The State of Environment report has sent a stark warning for the future of the Martuwarra Fitzroy River and other freshwater ecosystems if action isn’t taken to protect them from large-scale irrigation development.
The report, which was released on Tuesday by Federal Environment Minister Tanya Plibersek, revealed Australia’s natural environment is under more pressure than ever before, and our wild rivers, heritage and native species are suffering.
According to the report the greatest threat facing freshwater ecosystems and biodiversity were changes to river and stream flows through surface water and groundwater extraction for agriculture, while water and soil quality could also be altered.
It revealed Australian rivers and catchments are in mostly poor condition, while native fish populations have declined by more than 90 per cent, and about half of our freshwater turtle species are now considered vulnerable, endangered, or critically endangered.
In 2019 the Murray-Darling Basin reached record low levels due to water extraction and drought, causing the death of more than a million fish.
The environmental review also found that Indigenous heritage sites have been disappearing at an alarming rate against the wishes of Traditional Owners.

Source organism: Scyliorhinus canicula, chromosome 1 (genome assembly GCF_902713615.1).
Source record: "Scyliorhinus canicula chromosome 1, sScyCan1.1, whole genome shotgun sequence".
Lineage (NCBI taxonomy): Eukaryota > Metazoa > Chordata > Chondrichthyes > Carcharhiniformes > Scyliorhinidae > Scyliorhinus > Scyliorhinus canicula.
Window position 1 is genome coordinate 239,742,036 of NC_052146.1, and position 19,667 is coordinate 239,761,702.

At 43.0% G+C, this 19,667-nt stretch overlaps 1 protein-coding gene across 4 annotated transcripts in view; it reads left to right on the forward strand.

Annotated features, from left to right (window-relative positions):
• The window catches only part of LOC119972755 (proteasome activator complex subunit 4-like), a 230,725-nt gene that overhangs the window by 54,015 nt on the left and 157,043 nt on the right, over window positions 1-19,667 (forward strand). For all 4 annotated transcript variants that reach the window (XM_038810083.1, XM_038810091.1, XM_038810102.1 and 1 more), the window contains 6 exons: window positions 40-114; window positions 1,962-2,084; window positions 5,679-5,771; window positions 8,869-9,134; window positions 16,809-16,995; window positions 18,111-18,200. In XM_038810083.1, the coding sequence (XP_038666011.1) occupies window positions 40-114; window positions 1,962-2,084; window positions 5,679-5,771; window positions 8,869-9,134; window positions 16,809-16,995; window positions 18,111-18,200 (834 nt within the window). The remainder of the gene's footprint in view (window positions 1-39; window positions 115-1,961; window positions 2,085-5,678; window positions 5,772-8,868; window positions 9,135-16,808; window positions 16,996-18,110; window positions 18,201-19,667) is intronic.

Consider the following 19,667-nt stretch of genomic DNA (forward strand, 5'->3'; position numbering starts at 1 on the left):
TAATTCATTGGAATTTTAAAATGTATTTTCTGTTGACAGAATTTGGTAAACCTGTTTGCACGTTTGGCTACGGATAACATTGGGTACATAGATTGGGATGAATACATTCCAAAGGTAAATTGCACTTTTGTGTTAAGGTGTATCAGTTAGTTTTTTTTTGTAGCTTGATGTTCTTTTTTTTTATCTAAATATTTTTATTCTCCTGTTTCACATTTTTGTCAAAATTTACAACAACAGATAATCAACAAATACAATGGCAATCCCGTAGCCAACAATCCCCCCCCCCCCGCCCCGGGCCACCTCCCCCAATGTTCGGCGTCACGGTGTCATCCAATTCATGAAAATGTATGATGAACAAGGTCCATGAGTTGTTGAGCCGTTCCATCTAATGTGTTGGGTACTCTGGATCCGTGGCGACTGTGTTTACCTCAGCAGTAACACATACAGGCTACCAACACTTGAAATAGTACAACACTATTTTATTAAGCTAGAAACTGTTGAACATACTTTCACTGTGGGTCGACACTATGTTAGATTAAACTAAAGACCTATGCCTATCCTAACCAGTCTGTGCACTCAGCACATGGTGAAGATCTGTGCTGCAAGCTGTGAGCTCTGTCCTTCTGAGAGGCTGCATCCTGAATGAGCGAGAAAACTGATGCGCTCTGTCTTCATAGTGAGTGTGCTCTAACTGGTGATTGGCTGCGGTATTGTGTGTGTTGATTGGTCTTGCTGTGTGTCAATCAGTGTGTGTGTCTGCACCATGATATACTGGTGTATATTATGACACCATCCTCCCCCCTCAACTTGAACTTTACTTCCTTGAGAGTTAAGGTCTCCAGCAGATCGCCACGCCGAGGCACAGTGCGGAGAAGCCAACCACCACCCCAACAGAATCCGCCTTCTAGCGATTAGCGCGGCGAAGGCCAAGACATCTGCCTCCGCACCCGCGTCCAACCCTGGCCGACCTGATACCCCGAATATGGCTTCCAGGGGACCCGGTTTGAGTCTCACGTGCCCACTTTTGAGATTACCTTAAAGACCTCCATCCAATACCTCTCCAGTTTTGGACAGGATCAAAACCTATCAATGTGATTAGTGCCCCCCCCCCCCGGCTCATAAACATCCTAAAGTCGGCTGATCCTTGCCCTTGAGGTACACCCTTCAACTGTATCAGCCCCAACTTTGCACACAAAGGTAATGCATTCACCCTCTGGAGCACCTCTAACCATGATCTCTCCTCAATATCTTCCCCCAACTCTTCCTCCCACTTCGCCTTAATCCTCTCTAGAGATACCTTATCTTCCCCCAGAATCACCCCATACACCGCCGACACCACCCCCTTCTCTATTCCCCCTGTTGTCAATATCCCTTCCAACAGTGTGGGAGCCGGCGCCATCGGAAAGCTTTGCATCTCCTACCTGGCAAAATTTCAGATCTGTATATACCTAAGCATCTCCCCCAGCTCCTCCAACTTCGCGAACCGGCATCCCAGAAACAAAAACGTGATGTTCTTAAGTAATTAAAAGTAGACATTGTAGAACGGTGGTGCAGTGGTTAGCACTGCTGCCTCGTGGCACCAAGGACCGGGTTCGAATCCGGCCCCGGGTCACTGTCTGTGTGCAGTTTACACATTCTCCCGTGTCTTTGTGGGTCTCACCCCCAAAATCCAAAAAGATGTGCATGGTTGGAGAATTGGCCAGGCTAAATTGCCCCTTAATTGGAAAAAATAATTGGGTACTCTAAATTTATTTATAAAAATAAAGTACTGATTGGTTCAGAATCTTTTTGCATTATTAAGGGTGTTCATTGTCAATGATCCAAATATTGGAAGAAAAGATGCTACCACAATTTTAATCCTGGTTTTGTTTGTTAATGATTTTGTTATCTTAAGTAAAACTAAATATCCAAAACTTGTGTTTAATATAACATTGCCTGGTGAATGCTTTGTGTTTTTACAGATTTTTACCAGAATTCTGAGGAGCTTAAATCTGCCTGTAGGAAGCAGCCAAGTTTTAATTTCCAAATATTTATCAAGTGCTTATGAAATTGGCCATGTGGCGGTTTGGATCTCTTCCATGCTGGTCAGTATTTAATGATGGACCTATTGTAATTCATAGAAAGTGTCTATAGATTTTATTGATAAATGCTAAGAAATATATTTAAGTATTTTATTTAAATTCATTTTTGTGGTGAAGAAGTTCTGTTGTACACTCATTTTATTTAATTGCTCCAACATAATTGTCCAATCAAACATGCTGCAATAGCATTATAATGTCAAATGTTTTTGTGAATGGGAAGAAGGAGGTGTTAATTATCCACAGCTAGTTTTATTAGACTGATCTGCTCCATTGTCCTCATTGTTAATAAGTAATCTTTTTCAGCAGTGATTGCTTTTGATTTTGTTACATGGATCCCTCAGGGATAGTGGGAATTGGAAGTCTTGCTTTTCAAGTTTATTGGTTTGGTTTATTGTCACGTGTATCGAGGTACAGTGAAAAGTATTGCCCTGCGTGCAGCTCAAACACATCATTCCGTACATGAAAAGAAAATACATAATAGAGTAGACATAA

The Kimberley – Like Nowhere Else campaign coordinator Monique Barker said the report findings sent a very clear message that protection of the Martuwarra Fitzroy River must be a priority.
“These results are shocking and are an urgent warning on what the future of the Martuwarra may look like if large-scale irrigation proposals are approved and more isn’t done to protect this National Heritage listed river,” she said.
“Our freshwater ecosystems are seriously suffering. We’ve seen the damage that has been caused to the Murray-Darling due to water extraction and the effects of climate change, and the WA Government must listen to the findings of this report and act before it’s too late.”
The report overwhelmingly recommended the use of Indigenous knowledge to create a broad vision for sustainability in Australia, and that governments must work with Traditional Owners to protect, restore, and manage Country.
Ms Barker said Aboriginal people had been managing water and the environment for tens of thousands of years.
She said the Western Australian Government must hear and respond to the voices of Traditional Owners who have called for protection of the Fitzroy River and its surface water flows for more than two decades.
“Martuwarra Traditional Owners have never consented to large-scale extraction from the Fitzroy River, yet scenarios to take up to 300 billion litres of surface water from the river are still being considered by government. That is more water than Perth and the Southwest residents use in an average year,” she said.
“The Martuwarra is still a healthy, wild, free-flowing river. We have the opportunity to learn from the mistakes made in other parts of Australia and ensure it continues to flow.”
Read the full State of Environment report here.
Read the Martuwarra Fitzroy River Council's case study on the Martuwarra Fitzroy River included in the SoE report here.